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Gollevainen
Post subject: The Last Pre-dreadnought battleship ChallengePosted: January 25th, 2020, 11:03 am
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This time its obvious (i sure hope it remains obvious to all of you special cases), Design and draw your nations Last pre-dreadnought type of battleship, eq ship that does not have uniform main-battery, nor turbine propulsion. The time range is basicly irrelevant, since building times can vary, and what the impact of the first all-big gun/turbine Capital ship has in your universums.

So:
A Battleship
No uniform main battery (max 4 guns of 11 inch and higher)
No turbine propulsion

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Length of challenge & judging categories:

This challenge will run until 23:59:59 UTC February 25. Entries submitted after 23:59:59 UTC February 25th will be disqualified.

Drawings will be scored via Google Forms poll, based on the below categories to decide a winner. The poll will close and open once its completed. Categories are as follows, with 10 points available in categories 1-4 and set of ammount for the 5th category that will be announced later…

1. Drawing quality (1-10): quality of the drawing; this would include detailing, shading, accuracy, etc.
2. Design realism (1-10): how realistic the design feels with or without the associated backstory.
3. Originality (1-10): did the artist just copy an existing design and add a new paint scheme, or did they design something new from the ground up?
4. Suitability (1-10): is the design presented actually suitable for the challenge? Does it fulfill the requirements posed?
5. Kitbash factor (suggestions to improve this section are still welcome)

The poll will not allow commentary. Reviewers are encouraged to leave a post in this thread once polling begins with their commentary for each drawing.
NO voting rigging or other negative influencing of the results. Poll will include e-mails and other ID information, so all foul makers will be banned from SB, and artists as well, if we can find evidence that they were behind such activities.

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Challenge rules:

- One entry per person.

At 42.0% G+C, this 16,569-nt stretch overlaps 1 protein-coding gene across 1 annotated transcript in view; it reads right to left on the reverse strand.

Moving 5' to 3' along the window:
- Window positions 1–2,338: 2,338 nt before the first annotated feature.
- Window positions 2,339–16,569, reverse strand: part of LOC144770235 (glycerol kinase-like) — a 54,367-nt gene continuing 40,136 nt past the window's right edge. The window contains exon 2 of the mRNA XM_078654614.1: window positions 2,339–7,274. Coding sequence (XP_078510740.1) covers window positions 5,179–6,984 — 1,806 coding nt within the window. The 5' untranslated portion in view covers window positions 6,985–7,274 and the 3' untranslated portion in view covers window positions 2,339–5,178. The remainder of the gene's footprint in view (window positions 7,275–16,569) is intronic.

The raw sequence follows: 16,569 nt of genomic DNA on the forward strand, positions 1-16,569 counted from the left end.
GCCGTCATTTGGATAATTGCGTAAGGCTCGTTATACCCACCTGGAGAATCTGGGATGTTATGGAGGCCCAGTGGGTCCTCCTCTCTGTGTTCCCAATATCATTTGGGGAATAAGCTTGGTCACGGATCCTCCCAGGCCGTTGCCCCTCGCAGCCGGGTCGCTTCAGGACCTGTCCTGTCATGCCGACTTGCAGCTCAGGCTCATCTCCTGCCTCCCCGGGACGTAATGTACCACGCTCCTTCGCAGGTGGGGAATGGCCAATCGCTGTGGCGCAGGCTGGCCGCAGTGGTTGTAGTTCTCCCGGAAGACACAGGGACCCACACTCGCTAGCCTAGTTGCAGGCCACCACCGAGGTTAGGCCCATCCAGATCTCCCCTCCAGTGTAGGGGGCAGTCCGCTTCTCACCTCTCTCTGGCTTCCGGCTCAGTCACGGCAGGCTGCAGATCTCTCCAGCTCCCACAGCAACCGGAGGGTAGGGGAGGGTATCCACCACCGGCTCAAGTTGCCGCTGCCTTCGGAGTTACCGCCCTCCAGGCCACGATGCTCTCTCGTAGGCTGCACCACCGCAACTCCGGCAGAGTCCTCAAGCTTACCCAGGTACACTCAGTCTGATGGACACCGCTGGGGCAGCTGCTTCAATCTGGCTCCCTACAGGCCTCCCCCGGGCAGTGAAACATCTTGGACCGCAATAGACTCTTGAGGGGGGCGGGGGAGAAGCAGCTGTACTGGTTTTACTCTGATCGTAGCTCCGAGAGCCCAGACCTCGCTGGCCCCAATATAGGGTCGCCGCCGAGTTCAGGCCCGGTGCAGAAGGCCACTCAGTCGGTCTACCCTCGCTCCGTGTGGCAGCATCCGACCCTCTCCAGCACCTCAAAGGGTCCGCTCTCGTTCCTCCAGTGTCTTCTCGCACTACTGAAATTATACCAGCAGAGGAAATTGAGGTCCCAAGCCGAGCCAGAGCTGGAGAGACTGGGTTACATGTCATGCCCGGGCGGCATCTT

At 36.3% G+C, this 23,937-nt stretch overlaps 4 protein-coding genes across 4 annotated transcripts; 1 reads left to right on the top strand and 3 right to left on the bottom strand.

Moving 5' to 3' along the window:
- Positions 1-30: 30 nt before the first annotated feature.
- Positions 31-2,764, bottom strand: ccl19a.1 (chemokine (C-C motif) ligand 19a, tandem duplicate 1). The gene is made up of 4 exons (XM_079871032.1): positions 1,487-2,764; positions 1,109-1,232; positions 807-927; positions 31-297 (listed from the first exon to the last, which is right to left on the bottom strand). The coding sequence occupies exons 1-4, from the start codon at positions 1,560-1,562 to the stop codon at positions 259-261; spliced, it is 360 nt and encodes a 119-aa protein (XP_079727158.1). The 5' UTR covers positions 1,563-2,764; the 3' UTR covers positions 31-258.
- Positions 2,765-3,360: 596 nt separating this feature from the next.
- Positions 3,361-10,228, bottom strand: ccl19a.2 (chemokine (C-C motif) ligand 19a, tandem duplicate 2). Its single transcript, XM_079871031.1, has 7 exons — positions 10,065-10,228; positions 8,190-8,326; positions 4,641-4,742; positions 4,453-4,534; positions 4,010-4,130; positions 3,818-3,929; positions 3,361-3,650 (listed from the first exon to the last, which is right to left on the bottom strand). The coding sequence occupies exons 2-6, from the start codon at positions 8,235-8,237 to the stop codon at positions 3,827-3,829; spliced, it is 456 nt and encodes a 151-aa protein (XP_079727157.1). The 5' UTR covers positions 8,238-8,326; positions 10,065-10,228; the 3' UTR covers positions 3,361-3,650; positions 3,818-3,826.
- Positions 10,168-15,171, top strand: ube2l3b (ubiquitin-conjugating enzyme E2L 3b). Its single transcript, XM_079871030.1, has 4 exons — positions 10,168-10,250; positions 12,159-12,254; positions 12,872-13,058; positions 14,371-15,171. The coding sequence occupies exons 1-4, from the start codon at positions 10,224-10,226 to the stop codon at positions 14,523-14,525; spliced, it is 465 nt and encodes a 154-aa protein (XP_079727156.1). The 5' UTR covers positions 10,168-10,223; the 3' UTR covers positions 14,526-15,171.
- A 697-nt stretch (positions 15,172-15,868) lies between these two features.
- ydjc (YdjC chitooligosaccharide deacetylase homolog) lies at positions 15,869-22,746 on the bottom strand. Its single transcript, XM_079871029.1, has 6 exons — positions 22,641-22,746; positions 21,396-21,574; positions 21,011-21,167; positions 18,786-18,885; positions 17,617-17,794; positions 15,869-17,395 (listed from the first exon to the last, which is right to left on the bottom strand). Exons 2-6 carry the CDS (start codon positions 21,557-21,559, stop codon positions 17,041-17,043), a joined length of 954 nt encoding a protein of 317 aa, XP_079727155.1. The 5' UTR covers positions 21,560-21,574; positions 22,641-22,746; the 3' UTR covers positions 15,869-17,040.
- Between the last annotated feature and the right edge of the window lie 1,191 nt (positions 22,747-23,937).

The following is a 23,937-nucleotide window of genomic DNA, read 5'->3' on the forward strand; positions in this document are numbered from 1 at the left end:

- One drawing per entry
- Post demanding entries to submit Multiple views are considered offtopic and deleted.
- Text blocks with stats, history, etc are allowed but not required.
- Springsharp stat blocks are allowed but not required.
- Discussion of Springsharp is not allowed in this thread.
- Posts that are off topic in this thread will be deleted.

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Krakatoa
Post subject: Re: The Last Pre-dreadnought battleship ChallengePosted: January 25th, 2020, 9:21 pm
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Ibiza Class Battleships.

The Ibiza class was the culmination of twenty years of trial and error to produce the perfect 'Battleship' for the Tyrrhenian Navy. The search was for a ship that could fight if it wanted to, but could escape if it thought it might be overmatched by its opponent. Current battleships of the time were making speeds of 17-18 knots and were armed with four by 12" main guns and with a secondary armament of four to twelve 7.5" to 10" guns. These were the semi-dreadnoughts . The Ibiza was armed with the normal four 12" and a secondary battery of eight by 9.2", an armament that was as good if not better than most. Armour thicknesses ran from 10"-12" on foreign ships while the Ibiza only had an 8" armoured belt. What this allowed for was an extra 3-4 knots of speed advantage by the Ibiza over its foreign competitors. This fell in with the Tyrrhenian 'Pirate' reputation. Like the Xebecs of old these ships could fly out of their hidden cove deployment, overwhelm and/or capture the enemy shipping then dive back into its hole before the escort could interfere.

[ img ]

Originally a three funnel design, the first funnel was trunked into the second when the new tripod mast and bridge system was fitted at almost the last minute.

Paired with the Cyprus Class in Battleship Division One, the four ships were all at Gallipoli where three of the four were lost to mines in under ten minutes. The Turks had managed to lay a new mine field which the ships of the Tyrrhenian force were first to find. Only the Rhodes emerging still upright.

[ img ]


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Garlicdesign
Post subject: Re: The Last Pre-dreadnought battleship ChallengePosted: January 25th, 2020, 10:28 pm
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Hi all

Just for clarification - one drawing per entry? No modifications/modernizations over the ship's service life?

Greetings
GD


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Armoured man
Post subject: Re: The Last Pre-dreadnought battleship ChallengePosted: January 25th, 2020, 10:50 pm
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@Garlicdesign
one drawing per person is the same thing that was done in the gunboat challenge and I think it is the new standard for all
SB challenges in the future

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Work list: 1. IJN Ise class battleship(~20% done) 2. Molt sol augustus Class battleship(~45% done) 3. Type 1934A class destroyers (Ongoing Project) 4. Classified Project (~redacted% done)